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Centipede Arcade Game by Atari - Classic Reviews

Updated on May 11, 2013
Graphic from the Centipede Arcade Flyer
Graphic from the Centipede Arcade Flyer | Source

Centipede Origins

Atari released the Centipede arcade game in 1981, the brainchild of game designers Ed Logg and Dona Bailey, with the former handling most of the game development.

It is Bailey's involvement in the creation of Centipede however that is most notable, given she was the first ever woman credited with designing an arcade game. Bailey had joined Atari from General Motors after developing an interest in video games through playing Space Invaders in a local arcade. Her experience programming chips used for climate control in cars were directly transferrable to Atari, which used the same Motorola processors in their games at the time. As a lone female in an all-male department, Dona was drawn towards the Centipede project as it seemed the least violent, and she thought it would have wider appeal to players of all kinds, just as the earlier PacMan had.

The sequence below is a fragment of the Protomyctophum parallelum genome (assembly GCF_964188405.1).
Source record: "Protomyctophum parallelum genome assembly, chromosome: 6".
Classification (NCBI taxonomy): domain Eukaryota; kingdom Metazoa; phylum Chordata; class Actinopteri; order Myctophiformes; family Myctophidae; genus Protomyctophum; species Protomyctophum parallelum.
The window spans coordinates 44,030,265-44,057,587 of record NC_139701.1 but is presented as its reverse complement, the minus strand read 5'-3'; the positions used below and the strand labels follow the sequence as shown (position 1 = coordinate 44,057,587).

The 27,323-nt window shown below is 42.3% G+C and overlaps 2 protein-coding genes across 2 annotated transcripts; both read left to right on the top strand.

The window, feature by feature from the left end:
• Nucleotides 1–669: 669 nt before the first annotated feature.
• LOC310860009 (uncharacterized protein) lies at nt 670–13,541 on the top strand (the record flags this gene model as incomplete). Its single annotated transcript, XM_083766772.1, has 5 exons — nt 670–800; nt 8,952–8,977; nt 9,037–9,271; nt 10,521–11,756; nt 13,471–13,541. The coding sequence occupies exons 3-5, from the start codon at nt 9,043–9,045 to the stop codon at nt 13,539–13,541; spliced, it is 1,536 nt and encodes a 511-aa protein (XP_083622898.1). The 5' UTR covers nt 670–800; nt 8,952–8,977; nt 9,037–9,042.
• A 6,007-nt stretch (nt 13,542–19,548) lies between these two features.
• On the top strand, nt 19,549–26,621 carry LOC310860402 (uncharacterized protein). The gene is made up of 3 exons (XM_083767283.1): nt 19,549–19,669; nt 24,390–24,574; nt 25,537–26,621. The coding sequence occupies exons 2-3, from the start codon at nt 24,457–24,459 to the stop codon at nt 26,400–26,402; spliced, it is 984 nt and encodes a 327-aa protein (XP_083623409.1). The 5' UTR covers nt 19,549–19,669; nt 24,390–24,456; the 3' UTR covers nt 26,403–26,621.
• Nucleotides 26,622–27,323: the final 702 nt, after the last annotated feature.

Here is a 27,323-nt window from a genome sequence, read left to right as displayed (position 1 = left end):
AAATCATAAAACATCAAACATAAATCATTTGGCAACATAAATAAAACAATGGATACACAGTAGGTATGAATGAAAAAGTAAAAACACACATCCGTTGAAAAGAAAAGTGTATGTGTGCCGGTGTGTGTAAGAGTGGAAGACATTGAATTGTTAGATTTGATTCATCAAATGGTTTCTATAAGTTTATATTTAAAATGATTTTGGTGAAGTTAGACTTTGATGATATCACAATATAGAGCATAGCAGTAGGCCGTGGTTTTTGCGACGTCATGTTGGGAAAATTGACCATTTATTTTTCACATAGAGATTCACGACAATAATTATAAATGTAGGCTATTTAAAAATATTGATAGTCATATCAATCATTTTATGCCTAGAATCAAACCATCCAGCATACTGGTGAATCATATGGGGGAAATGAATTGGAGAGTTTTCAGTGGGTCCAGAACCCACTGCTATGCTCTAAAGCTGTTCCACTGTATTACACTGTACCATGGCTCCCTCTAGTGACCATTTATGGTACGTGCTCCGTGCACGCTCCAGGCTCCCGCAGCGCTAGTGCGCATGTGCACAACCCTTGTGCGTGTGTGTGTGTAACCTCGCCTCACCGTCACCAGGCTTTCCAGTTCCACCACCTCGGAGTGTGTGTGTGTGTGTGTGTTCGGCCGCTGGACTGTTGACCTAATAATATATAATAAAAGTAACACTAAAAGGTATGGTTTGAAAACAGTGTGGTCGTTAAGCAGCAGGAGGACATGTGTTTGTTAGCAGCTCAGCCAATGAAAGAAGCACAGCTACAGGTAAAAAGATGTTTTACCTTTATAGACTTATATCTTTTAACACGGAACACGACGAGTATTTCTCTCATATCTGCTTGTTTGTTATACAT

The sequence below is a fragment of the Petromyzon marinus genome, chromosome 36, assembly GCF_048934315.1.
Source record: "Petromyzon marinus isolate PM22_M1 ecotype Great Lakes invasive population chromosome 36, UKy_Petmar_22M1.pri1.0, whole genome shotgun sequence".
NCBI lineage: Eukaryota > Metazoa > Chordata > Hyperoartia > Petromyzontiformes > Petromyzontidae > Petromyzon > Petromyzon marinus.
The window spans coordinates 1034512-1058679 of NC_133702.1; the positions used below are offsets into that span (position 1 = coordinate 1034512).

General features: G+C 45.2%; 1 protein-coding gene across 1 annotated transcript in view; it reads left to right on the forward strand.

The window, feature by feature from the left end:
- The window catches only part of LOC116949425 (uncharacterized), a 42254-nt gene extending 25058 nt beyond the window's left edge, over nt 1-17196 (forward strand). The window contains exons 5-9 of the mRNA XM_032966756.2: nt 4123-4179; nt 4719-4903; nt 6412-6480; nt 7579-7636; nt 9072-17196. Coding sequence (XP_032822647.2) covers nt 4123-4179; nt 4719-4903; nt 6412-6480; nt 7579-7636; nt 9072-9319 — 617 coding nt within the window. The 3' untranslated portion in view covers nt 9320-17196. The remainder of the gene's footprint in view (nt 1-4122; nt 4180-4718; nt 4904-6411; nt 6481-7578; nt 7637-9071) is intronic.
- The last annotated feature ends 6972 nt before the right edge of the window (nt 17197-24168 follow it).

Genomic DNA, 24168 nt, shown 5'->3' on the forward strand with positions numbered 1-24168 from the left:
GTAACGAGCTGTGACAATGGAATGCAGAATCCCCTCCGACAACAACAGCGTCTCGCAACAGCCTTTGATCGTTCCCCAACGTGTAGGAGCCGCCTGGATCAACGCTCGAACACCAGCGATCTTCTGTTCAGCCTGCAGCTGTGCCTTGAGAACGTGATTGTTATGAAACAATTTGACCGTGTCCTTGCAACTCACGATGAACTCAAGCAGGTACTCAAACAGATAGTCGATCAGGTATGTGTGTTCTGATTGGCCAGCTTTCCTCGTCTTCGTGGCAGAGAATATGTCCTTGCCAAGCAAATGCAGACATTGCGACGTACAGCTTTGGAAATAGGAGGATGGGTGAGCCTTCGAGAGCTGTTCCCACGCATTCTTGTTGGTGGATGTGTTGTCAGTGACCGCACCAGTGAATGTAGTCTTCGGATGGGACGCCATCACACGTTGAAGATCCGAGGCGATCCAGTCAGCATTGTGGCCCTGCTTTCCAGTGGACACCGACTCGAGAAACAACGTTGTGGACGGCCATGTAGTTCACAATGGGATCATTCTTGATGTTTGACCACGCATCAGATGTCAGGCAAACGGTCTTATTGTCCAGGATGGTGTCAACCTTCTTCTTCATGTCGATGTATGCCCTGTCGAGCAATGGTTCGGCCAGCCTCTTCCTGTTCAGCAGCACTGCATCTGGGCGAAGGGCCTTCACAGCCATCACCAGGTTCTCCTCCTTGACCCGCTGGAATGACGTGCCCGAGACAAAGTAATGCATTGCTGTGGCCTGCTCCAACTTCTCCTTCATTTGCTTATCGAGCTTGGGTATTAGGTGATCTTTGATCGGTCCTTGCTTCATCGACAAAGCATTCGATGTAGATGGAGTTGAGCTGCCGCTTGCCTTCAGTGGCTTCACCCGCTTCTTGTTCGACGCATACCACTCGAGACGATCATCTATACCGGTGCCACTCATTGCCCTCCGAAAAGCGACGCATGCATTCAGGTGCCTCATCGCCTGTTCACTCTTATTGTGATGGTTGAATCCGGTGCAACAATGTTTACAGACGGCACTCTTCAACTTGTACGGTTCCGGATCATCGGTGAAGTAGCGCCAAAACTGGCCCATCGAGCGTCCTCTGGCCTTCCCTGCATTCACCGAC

On its launch the game was incredibly popular, selling all over the world with over 40,000 units shipped, second only to Asteroids as Atari's most popular arcade game.

Centipede World Record

The official high score on the Centipede arcade game was set in November 2000, by US gamer Donald Hayes with 7,111,111 points.

Centipede Gameplay